Michael Chance, Director of The Grange Festival in Hampshire, devised this performance in the hope that it would encourage the pulses of those privileged to attend, to beat a little faster in preparation for the main event this coming Summer at the Grange. Many of us were already looking forward with eager anticipation to the Festival, which runs from June 6th-July 6th in the arcadian surrounds of the neo-classical mansion, and features no fewer than three new productions, of Le nozze di Figaro, Falstaff and Belshazzar. Is it the only major Summer Opera Festival to be thus innovative in 2019? Even if it were not, this is truly remarkable for a young festival in only its third year.
The evening was intended to present an inter-generational countertenor duet in the form of Chance father (Michael) and son (Alexander). Sadly, the elder Chance was unable to sing and was replaced at very short notice by Tim Morgan, who studies at the Royal College of Music and has already established himself as a notable exponent of the music of this period. Some of us heard part of this repertoire at the Wigmore Hall just a few days ago, and it is no exaggeration to say that the singing of these two very young artists was every bit as fine as that which we experienced there.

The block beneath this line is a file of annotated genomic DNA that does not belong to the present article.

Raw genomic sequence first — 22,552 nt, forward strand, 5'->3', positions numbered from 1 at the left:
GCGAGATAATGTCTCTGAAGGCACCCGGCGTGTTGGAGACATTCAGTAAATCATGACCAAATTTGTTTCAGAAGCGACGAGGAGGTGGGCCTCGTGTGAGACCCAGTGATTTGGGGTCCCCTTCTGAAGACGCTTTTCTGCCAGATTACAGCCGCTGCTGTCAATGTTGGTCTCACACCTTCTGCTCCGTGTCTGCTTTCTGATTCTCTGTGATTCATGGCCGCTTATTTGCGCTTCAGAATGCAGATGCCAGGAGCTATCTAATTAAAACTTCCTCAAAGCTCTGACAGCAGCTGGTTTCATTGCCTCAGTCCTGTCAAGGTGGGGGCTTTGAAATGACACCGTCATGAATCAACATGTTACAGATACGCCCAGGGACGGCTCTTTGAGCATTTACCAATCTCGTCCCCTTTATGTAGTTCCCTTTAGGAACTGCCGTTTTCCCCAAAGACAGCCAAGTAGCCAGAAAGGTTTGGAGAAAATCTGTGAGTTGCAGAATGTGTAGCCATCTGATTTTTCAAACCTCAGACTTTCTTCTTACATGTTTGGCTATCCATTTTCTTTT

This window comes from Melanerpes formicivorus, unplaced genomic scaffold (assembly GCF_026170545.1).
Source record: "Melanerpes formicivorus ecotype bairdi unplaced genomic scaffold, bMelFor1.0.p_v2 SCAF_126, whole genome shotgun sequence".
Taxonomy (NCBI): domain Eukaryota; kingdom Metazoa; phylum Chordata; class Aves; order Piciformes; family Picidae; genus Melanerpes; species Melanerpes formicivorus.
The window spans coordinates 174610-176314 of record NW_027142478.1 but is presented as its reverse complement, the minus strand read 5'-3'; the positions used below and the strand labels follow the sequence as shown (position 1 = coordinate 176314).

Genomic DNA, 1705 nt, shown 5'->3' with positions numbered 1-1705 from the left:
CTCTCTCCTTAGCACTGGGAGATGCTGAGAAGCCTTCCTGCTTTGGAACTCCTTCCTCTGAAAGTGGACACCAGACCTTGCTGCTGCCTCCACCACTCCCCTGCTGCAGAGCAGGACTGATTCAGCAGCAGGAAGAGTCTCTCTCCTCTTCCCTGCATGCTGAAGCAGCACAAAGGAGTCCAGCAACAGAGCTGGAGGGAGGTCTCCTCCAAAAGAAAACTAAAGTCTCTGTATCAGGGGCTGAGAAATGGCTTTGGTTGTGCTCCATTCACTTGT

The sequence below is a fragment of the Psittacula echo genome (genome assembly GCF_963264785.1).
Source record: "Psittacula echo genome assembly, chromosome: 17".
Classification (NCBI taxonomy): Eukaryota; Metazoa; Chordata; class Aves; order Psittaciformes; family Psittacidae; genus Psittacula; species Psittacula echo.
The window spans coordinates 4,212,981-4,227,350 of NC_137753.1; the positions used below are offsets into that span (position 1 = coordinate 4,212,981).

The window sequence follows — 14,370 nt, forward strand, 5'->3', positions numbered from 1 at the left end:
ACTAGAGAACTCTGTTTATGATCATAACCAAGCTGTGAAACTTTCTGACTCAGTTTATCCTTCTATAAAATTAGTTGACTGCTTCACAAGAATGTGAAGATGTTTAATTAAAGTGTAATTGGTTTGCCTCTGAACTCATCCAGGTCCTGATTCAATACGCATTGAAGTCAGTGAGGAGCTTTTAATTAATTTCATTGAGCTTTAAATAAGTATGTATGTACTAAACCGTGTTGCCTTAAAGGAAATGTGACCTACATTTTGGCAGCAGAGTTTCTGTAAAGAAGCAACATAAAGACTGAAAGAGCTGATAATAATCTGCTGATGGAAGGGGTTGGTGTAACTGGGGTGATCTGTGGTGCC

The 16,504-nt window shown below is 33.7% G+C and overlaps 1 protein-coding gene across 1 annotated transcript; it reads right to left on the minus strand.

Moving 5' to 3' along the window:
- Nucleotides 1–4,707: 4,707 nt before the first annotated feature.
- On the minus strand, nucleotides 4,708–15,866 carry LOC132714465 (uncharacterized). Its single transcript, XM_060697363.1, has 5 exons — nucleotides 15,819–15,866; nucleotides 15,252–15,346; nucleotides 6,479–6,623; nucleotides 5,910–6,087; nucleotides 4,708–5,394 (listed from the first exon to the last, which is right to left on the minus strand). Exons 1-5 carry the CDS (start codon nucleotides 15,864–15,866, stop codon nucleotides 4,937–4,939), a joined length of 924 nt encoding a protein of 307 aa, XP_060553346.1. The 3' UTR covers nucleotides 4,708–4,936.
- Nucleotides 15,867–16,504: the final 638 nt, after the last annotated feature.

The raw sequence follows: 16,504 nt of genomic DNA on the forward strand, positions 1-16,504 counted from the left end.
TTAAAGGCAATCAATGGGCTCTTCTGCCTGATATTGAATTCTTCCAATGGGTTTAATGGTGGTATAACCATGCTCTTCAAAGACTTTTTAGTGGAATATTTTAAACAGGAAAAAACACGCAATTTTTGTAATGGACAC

Accompanied with verve and sensitivity by Maggie Cole on the harpsichord, Lucia Capellaro on the Baroque ‘Cello and László Rózsa and Oonagh Lee on Recorders, the singers relished their friendly rivalry in a series of duets and solo pieces. Purcell’s duet Hark how the songsters got the evening off to a joyful start, these wonderfully fresh voices interweaving as though they had been singing together for years, and the first group closed with a mesmerizing account by Alexander Chance of the same composer’s O Solitude, my sweetest choice.
Tim Morgan followed with Pelham Humfrey’s solemn Hymn to God the Father, sung with immaculate diction, honeyed tone and confident phrasing. Honestly, countertenors really are like buses – you wait ages for one and then you get four superb ones within six days. That these two look young enough to be undergraduates and they already have stage confidence and style to spare, suggests that things look good for the future of this voice.
Purcell’s Strike the viol allowed Alexander to display the sensitivity of his voice, mellifluously accompanied by the recorders. Tim ‘countered’ this with an elegant, dulcet Music for a while, and the two met finally in friendly rivalry for Sound the Trumpet, that most familiar of all countertenor duets, the voices in blissful harmony or contesting each other as to who can produce the most daring flourishes.